I already posted about how we tracked down the original will on FamilySearch. With quite a bit of effort, we eventually found the census records for 1850 (Baldwin Twp - surname transcribed as "Brandy" on Ancestry), 1860 (Pittsburgh, Ward 5 - father transcribed as "W Brandy" on Ancestry - all family members listed by first initial ) & 1870 (Borough of East Birmingham - mother transcribed as "Barbara Brady" on Ancestry) where Martha was living with her parents, Martin & Barbara, & her siblings. She also has her 8-year-old daughter, Jenny Cornita living with her. Remember, her name was listed as Jennie C Brawdy in the will, but here it is Jenny Cornita.
|Photo posted by Liz Freeman on FindAGrave|
We never found any other information about Martha's daughter, Jenny. But, we were able to find quite a bit more about the rest of the Brawdy family including:
- more census records for various family members
- a will for her brother, Martin
- two city directory listing for her mother, Barbara, listing her as a widow in 1865 & 1866
- a marriage record for sister Maria Jane who married Walter E Barnett before marrying Valentine Green (probable first marriage)
- a marriage record for brother Thomas M who married Catharine R Fitch
- a death certificate for sister Maria Jane who married Valentine Green (I believe this is a second marriage)
- tombstones for her mother, Barbara, & her brother, Martin
- possible death record for her mother, Barbara, at FamilySearch - however it says her parents are born in Ireland where others state Germany & it says she's only lived there 6 months & her previous residence was Chicago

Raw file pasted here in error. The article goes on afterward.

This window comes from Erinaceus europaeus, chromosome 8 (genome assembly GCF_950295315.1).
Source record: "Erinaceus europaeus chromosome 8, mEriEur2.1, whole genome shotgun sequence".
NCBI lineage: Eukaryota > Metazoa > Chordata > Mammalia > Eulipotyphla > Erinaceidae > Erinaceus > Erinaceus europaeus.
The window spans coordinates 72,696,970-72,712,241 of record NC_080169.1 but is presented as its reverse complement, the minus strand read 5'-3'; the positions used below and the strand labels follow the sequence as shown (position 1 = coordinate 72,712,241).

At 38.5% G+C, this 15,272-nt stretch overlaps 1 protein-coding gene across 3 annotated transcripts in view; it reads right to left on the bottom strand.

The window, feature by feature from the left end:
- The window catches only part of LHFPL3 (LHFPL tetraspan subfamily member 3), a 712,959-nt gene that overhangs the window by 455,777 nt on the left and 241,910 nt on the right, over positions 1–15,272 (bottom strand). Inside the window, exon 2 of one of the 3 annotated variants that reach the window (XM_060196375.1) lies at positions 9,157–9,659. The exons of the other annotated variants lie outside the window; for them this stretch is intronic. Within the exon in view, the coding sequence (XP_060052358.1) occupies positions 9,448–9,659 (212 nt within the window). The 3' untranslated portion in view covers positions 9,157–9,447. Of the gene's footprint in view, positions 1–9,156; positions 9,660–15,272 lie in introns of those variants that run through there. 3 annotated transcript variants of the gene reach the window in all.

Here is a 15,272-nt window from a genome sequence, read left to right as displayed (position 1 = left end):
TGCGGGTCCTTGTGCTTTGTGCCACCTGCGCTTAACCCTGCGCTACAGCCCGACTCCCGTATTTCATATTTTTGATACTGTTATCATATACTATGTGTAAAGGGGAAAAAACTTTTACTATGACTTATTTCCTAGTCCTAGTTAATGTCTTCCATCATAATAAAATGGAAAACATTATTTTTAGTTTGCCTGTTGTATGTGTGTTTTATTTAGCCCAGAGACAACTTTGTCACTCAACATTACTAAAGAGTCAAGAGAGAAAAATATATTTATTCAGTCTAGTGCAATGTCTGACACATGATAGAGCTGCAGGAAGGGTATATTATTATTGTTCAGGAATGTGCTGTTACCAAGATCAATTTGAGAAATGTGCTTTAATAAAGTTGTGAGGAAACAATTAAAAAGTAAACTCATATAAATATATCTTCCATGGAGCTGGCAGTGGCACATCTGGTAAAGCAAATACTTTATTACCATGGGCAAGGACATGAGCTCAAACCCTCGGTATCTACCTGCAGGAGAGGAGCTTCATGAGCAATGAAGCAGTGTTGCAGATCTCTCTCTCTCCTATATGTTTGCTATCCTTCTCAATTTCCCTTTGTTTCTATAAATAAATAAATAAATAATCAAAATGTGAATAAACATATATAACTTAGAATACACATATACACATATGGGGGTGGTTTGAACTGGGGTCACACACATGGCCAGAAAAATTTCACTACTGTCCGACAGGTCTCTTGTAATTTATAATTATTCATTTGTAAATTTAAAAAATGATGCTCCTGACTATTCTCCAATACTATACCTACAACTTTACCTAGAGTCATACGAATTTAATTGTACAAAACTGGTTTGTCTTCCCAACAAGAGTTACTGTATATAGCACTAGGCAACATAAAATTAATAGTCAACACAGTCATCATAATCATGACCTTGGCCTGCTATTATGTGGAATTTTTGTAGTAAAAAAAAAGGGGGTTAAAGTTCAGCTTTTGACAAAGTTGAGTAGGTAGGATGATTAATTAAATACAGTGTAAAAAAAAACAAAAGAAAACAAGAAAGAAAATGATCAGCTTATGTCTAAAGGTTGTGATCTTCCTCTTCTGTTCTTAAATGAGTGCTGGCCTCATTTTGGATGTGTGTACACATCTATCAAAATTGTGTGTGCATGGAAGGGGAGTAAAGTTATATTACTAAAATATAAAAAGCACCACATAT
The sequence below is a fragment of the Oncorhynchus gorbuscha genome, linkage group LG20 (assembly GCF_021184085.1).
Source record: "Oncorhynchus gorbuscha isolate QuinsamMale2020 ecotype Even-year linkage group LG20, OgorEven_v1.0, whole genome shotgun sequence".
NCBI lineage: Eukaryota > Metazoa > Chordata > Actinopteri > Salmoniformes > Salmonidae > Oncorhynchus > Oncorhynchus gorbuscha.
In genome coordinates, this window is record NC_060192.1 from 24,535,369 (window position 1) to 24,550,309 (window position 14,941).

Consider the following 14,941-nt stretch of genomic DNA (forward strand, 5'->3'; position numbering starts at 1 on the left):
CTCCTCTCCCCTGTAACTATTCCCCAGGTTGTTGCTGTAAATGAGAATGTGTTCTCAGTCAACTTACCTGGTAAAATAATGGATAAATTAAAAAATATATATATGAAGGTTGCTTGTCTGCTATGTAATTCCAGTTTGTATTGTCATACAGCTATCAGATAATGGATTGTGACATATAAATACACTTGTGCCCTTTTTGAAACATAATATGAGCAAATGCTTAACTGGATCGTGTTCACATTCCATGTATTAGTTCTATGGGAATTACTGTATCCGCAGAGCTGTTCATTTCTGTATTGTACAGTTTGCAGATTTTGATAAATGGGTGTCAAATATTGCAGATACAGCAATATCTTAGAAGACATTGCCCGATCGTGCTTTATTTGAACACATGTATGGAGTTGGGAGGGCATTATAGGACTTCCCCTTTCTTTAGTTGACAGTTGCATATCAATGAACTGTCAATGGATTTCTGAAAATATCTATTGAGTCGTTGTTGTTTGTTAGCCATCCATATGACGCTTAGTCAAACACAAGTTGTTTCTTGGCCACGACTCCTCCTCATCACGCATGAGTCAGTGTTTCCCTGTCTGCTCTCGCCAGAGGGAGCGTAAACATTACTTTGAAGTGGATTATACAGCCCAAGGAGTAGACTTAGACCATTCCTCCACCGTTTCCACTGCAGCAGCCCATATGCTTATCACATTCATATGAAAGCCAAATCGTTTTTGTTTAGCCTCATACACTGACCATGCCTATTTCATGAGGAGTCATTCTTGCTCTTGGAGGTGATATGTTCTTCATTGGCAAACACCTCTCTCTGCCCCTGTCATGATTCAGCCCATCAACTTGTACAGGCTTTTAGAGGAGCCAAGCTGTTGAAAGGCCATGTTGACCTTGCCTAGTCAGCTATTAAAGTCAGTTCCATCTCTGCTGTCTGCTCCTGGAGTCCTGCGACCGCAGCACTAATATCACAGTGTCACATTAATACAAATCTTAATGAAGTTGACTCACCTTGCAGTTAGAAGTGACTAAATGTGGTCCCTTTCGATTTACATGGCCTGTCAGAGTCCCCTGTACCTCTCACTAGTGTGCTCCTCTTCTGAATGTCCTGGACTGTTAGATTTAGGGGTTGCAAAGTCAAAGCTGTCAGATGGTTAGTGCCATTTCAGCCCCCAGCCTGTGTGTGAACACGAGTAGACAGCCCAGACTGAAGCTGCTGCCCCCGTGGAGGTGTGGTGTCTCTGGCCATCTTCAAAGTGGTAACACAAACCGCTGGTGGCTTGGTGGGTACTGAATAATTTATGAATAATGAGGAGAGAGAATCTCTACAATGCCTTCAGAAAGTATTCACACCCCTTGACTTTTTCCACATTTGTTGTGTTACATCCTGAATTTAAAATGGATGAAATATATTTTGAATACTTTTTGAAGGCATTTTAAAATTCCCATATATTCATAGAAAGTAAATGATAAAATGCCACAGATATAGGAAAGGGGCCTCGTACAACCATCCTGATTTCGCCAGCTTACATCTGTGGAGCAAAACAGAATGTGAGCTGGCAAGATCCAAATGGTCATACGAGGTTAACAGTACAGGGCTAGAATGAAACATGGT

Elephind states it's purpose: to make it possible to search all of the world's digital newspapers from one place and at one time. Elephind.com allows you to simultaneously search across thousands of articles using key words and phrases.
The first article I'll share is from the Pittsburgh Gazette Gazette and Advertiser dated Monday, April 6, 1868. It is titled "Alleged Larceny of $200 - The Accused Committed for Trial."
Catherine Salzmen, the proprietress of tavern in East Birmingham, made information before Justice Ammon on Saturday, charging John Schafer and Tom Brawdy with larceny. She alleges that the accused, who frequented her house, and were well acquainted with its arrangement, came in to the bar-room Saturday morning, and remained until she was called out, when they entered an adjoining room and took two hundred dollars from a bureau drawer. Brawdy and Schafer were arrested, and after hearing, were committed for trial in default of five hundred dollars each for their appearance at Court. The Brawdy family are becoming quite notorious in criminal affairs. The mother was, a short time since, convicted on a charge of keeping a bawdy house, for which she is serving a term of imprisonment. Subsequently a son was arrested and committed to jail to away trial on a similar charge, and now the third one of the family is committed on a charge of larceny.
Two months later, in a paper dated June 10, 1868, we find the results of the trial:
The Jury in the case of the Commonwealth vs. Thomas Brawdy, Jno Bell, and John Shaffer, indicted for the larceny of $185 from Mrs. Salzman of East Birmingham, reported yesterday, returned a verdict of not guilty and the accused were discharged.